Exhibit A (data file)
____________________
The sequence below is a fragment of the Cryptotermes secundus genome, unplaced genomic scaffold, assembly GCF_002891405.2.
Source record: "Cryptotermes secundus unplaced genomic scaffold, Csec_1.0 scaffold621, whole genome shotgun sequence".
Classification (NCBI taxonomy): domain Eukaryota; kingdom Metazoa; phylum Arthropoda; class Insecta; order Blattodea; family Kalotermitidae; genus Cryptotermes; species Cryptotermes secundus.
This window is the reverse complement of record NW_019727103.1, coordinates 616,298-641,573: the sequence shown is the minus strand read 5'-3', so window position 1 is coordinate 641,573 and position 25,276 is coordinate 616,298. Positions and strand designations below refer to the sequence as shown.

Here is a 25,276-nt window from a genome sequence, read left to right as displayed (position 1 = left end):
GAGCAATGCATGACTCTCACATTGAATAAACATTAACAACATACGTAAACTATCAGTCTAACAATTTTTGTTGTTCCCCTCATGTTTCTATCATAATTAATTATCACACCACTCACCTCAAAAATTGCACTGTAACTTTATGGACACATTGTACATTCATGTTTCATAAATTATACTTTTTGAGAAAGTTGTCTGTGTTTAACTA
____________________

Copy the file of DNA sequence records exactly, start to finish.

The sequence below is a fragment of the Cryptotermes secundus genome, unplaced genomic scaffold, assembly GCF_002891405.2.
Source record: "Cryptotermes secundus unplaced genomic scaffold, Csec_1.0 scaffold621, whole genome shotgun sequence".
Classification (NCBI taxonomy): domain Eukaryota; kingdom Metazoa; phylum Arthropoda; class Insecta; order Blattodea; family Kalotermitidae; genus Cryptotermes; species Cryptotermes secundus.
This window is the reverse complement of record NW_019727103.1, coordinates 616,298-641,573: the sequence shown is the minus strand read 5'-3', so window position 1 is coordinate 641,573 and position 25,276 is coordinate 616,298. Positions and strand designations below refer to the sequence as shown.

Here is a 25,276-nt window from a genome sequence, read left to right as displayed (position 1 = left end):
GAGCAATGCATGACTCTCACATTGAATAAACATTAACAACATACGTAAACTATCAGTCTAACAATTTTTGTTGTTCCCCTCATGTTTCTATCATAATTAATTATCACACCACTCACCTCAAAAATTGCACTGTAACTTTATGGACACATTGTACATTCATGTTTCATAAATTATACTTTTTGAGAAAGTTGTCTGTGTTTAACTA